Regenerative Medicine Innovators Accelerating Healing
Dr. Tim Smith started his health science career researching medical devices as a graduate student at Queen’s University in the late 1980s. Somewhere along the line he chose a career in regenerative medicine — using natural biology to repair the body — over artificial implants.
Today, he and Octane Medical cofounder Ian Grant, have bet their future on the science of growing tissue to restore sick and damaged bodies.
“It’s a $20 billion industry this year,” Tim says. “And it’s growing to $100 billion by 2035.”
With a staff of 130, they oversee Octane’s five commercial medical divisions that include Octane Ortho (tissue-engineering for cartilage
replacement), Octane Clinical Systems (radioisotope-based medical imaging), and Octane EXO (spinal implants for degenerative disc disease).
Their 40,000 square-foot facility next to Highway 401 is a completely repurposed industrial building whose interior has a sci-fi vibe thanks to its bio-labs, network of clean rooms and next-generation manufacturing floor that annually produces hundreds of thousands
of medical devices, biomaterials and instrumentation for international markets.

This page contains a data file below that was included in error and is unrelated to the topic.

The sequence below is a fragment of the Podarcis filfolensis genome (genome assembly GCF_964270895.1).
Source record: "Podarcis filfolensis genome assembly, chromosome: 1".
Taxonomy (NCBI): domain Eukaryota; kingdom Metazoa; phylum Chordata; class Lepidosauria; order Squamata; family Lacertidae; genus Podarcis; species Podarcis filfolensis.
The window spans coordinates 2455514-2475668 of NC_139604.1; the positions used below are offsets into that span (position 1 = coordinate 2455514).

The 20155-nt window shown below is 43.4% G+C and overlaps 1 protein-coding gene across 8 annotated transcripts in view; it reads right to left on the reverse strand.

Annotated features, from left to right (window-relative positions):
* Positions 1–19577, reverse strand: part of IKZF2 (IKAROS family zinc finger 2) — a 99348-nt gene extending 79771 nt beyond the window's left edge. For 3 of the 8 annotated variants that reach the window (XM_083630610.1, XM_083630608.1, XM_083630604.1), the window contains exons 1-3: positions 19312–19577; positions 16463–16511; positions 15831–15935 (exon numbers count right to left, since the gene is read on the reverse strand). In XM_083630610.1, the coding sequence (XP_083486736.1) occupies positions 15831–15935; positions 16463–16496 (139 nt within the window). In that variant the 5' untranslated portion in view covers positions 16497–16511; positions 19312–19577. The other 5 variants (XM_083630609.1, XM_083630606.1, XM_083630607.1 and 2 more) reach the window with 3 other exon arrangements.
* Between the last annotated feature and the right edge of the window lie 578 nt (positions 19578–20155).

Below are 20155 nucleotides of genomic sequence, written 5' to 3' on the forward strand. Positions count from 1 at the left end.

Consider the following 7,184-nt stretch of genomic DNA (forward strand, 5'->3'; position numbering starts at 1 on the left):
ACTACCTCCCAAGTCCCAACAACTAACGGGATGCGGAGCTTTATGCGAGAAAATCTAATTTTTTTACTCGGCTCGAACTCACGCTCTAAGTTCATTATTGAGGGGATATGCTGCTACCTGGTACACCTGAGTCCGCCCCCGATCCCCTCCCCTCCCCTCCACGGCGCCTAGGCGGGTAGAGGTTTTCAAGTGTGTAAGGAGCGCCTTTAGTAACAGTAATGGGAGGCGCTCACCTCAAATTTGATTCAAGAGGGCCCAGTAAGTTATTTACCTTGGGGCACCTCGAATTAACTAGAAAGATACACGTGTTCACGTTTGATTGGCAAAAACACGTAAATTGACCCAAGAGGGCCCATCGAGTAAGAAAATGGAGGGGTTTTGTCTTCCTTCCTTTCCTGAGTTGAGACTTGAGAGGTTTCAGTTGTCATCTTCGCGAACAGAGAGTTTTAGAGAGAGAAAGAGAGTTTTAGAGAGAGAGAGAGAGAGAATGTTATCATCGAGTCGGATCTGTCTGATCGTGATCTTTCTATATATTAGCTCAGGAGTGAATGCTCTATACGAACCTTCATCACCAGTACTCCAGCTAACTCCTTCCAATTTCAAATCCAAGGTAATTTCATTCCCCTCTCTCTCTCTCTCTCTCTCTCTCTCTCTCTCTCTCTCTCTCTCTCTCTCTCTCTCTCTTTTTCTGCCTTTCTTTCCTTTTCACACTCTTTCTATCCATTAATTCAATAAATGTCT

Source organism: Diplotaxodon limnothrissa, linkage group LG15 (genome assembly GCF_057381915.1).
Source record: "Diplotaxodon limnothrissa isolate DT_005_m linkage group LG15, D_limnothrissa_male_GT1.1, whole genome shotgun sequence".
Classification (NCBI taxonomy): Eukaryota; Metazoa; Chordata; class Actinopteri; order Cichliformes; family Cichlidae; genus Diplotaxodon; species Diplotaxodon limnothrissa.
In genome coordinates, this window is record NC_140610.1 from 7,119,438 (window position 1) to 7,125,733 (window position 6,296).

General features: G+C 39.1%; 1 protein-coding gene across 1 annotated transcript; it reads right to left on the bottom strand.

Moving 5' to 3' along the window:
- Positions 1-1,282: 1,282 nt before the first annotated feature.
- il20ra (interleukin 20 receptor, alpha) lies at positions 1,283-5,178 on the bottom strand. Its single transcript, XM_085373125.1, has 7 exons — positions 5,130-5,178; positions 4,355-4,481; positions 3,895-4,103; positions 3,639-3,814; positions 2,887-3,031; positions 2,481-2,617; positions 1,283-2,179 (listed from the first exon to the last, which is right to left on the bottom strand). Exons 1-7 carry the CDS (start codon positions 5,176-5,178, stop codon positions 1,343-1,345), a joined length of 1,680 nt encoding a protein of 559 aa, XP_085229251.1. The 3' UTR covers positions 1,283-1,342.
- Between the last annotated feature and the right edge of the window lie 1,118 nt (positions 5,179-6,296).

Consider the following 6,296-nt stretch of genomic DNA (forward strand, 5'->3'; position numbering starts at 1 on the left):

“We compare costs globally,” Tim says about their decision to keep their manufacturing in-house. “And we continue to be competitive in product cost here.”
While Octane funds essentially all its own research and development, it looks for international partners to effectively access global markets. In 2015, Swiss bio-science giant, Lonza, began an evaluation of Octane Biotech’s Cocoon Technology that allows hospitals to create patient-specific cellular implants, and then acquired a controlling interest three years later.
An international company based primarily on Canadian science, Octane continues to have strong ties to Queen’s and other universities through internships and placement programs, as well as sponsoring graduate research. Both co-founders have decades-old ties to Kingston and continue to see their future there.
“It’s a wonderful place to live and work,” says Tim. “It’s a supportive community and the location (between Montreal, Toronto and the U.S) really works.”